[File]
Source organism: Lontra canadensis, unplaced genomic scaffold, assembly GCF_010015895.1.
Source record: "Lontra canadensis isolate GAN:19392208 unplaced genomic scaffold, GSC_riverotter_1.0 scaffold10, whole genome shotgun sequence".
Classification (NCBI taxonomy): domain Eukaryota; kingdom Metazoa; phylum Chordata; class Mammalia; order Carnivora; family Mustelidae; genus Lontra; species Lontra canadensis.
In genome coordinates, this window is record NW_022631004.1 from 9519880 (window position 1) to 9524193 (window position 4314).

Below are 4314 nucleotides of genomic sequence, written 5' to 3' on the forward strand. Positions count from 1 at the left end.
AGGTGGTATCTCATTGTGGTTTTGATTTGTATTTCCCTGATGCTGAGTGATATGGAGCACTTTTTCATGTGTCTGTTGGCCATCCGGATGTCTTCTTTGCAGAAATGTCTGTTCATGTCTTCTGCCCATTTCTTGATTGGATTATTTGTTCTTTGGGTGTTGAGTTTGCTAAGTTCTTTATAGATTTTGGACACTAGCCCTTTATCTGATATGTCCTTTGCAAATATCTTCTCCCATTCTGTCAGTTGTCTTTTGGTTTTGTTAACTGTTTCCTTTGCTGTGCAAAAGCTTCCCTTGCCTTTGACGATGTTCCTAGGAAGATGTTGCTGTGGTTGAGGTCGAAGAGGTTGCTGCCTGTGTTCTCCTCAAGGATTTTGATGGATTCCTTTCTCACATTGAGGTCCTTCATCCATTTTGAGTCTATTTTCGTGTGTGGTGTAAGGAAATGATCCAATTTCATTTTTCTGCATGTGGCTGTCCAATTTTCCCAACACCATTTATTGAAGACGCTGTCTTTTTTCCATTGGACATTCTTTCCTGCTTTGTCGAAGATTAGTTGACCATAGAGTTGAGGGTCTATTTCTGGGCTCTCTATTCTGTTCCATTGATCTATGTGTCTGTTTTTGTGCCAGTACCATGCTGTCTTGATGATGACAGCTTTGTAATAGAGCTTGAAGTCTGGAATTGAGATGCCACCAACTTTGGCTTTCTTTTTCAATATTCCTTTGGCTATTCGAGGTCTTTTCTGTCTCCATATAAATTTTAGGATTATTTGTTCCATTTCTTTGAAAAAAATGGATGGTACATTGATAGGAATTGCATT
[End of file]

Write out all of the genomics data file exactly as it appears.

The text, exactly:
Source organism: Lontra canadensis, unplaced genomic scaffold, assembly GCF_010015895.1.
Source record: "Lontra canadensis isolate GAN:19392208 unplaced genomic scaffold, GSC_riverotter_1.0 scaffold10, whole genome shotgun sequence".
Classification (NCBI taxonomy): domain Eukaryota; kingdom Metazoa; phylum Chordata; class Mammalia; order Carnivora; family Mustelidae; genus Lontra; species Lontra canadensis.
In genome coordinates, this window is record NW_022631004.1 from 9519880 (window position 1) to 9524193 (window position 4314).

Below are 4314 nucleotides of genomic sequence, written 5' to 3' on the forward strand. Positions count from 1 at the left end.
AGGTGGTATCTCATTGTGGTTTTGATTTGTATTTCCCTGATGCTGAGTGATATGGAGCACTTTTTCATGTGTCTGTTGGCCATCCGGATGTCTTCTTTGCAGAAATGTCTGTTCATGTCTTCTGCCCATTTCTTGATTGGATTATTTGTTCTTTGGGTGTTGAGTTTGCTAAGTTCTTTATAGATTTTGGACACTAGCCCTTTATCTGATATGTCCTTTGCAAATATCTTCTCCCATTCTGTCAGTTGTCTTTTGGTTTTGTTAACTGTTTCCTTTGCTGTGCAAAAGCTTCCCTTGCCTTTGACGATGTTCCTAGGAAGATGTTGCTGTGGTTGAGGTCGAAGAGGTTGCTGCCTGTGTTCTCCTCAAGGATTTTGATGGATTCCTTTCTCACATTGAGGTCCTTCATCCATTTTGAGTCTATTTTCGTGTGTGGTGTAAGGAAATGATCCAATTTCATTTTTCTGCATGTGGCTGTCCAATTTTCCCAACACCATTTATTGAAGACGCTGTCTTTTTTCCATTGGACATTCTTTCCTGCTTTGTCGAAGATTAGTTGACCATAGAGTTGAGGGTCTATTTCTGGGCTCTCTATTCTGTTCCATTGATCTATGTGTCTGTTTTTGTGCCAGTACCATGCTGTCTTGATGATGACAGCTTTGTAATAGAGCTTGAAGTCTGGAATTGAGATGCCACCAACTTTGGCTTTCTTTTTCAATATTCCTTTGGCTATTCGAGGTCTTTTCTGTCTCCATATAAATTTTAGGATTATTTGTTCCATTTCTTTGAAAAAAATGGATGGTACATTGATAGGAATTGCATT